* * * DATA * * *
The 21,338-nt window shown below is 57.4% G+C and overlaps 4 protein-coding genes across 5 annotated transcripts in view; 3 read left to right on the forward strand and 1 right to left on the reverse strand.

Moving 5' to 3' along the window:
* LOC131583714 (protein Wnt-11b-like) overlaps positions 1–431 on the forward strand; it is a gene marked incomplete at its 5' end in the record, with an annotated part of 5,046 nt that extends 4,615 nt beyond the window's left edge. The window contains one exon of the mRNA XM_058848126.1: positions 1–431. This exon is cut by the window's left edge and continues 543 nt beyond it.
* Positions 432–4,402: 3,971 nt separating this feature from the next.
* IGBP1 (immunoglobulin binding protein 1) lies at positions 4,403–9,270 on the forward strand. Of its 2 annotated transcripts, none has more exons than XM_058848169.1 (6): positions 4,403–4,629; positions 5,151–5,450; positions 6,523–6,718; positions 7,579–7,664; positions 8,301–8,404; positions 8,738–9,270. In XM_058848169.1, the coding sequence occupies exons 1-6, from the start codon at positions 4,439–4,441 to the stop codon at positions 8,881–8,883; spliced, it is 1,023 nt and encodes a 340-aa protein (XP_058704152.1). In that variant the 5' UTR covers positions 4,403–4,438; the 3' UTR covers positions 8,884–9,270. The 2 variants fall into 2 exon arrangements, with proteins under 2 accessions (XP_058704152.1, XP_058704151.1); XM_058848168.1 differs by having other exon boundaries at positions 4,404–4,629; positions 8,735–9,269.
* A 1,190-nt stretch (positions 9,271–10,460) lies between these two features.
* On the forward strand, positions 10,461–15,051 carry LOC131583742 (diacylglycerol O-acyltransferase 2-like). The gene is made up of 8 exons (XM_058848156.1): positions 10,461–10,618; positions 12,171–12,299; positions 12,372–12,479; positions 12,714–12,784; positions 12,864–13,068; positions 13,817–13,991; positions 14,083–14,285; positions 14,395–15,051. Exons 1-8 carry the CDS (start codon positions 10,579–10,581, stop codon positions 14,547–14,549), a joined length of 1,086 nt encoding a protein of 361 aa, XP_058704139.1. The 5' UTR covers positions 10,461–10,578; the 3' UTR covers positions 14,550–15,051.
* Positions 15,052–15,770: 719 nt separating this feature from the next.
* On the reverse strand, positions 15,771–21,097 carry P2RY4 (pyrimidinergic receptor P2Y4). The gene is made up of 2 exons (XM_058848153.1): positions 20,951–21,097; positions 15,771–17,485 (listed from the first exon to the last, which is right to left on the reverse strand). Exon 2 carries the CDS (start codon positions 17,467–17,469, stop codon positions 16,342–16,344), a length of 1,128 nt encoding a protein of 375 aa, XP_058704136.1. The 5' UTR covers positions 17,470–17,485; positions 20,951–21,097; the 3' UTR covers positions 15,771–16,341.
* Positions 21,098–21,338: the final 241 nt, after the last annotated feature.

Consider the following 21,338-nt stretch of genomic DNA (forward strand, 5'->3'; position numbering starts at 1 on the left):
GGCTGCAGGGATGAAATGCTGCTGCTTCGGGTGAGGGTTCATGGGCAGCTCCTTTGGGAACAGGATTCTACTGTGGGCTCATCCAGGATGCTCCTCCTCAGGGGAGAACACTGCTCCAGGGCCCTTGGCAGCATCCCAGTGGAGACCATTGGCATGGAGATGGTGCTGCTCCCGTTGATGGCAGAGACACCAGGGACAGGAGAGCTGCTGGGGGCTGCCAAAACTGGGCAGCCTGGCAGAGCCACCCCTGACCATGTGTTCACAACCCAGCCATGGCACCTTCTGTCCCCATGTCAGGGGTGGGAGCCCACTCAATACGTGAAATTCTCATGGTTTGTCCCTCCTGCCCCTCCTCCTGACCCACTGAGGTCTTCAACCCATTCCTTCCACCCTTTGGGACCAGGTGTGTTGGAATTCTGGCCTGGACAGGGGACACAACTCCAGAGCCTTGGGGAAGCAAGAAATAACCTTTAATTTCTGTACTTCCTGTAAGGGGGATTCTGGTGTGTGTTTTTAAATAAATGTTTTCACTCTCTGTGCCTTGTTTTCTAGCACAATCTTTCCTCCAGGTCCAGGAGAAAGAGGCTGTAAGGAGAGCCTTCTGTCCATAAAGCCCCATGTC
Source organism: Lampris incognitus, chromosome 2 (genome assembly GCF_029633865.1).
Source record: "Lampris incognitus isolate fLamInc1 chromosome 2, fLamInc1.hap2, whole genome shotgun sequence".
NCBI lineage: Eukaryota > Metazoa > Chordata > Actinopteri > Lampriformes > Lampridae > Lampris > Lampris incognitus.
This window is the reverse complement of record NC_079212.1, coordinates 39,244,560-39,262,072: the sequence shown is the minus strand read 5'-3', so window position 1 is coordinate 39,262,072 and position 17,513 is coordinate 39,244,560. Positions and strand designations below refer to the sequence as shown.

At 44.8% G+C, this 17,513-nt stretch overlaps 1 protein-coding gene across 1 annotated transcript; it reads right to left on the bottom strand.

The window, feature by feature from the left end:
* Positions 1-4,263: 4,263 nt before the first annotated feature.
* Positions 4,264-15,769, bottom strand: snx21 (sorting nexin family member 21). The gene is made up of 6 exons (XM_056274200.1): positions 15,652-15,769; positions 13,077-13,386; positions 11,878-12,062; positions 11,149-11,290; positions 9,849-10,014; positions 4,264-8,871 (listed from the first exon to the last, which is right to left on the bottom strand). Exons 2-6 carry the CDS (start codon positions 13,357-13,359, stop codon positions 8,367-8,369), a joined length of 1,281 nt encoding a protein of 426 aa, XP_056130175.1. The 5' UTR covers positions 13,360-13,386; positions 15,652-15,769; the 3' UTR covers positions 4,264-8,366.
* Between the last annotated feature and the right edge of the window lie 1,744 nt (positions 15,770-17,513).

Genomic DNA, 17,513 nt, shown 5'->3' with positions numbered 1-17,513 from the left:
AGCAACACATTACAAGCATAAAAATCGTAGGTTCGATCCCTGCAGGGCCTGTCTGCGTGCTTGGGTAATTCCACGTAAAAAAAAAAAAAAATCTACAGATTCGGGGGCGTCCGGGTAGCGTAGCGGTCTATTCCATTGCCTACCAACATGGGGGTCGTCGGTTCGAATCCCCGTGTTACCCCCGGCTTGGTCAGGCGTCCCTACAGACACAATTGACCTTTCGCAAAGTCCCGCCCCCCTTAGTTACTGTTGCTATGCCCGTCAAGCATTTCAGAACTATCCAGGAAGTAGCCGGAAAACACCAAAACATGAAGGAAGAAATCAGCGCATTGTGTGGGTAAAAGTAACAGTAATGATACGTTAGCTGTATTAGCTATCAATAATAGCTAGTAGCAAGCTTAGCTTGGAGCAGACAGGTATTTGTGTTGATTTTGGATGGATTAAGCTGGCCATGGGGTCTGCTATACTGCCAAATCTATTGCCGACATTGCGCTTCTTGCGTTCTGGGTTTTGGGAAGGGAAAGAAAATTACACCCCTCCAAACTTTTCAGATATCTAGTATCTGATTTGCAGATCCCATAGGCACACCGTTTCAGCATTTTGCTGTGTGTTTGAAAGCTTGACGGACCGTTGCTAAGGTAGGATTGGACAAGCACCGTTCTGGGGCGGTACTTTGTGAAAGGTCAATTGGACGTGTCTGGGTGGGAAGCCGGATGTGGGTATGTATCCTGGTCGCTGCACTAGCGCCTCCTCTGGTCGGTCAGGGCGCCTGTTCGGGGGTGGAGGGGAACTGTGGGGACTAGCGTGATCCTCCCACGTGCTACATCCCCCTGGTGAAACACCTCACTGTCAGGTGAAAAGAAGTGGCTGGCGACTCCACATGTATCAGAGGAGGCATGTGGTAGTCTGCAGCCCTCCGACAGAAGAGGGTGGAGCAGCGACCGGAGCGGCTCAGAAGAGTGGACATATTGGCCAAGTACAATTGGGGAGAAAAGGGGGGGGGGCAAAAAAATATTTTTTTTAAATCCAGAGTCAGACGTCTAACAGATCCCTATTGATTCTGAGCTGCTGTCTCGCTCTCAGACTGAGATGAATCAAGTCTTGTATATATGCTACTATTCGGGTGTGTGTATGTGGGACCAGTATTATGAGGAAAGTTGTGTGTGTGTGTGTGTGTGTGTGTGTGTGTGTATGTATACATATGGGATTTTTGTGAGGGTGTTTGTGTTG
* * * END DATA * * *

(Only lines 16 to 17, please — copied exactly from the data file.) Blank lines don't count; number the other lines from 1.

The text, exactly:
This window is the reverse complement of record NC_079212.1, coordinates 39,244,560-39,262,072: the sequence shown is the minus strand read 5'-3', so window position 1 is coordinate 39,262,072 and position 17,513 is coordinate 39,244,560. Positions and strand designations below refer to the sequence as shown.

At 44.8% G+C, this 17,513-nt stretch overlaps 1 protein-coding gene across 1 annotated transcript; it reads right to left on the bottom strand.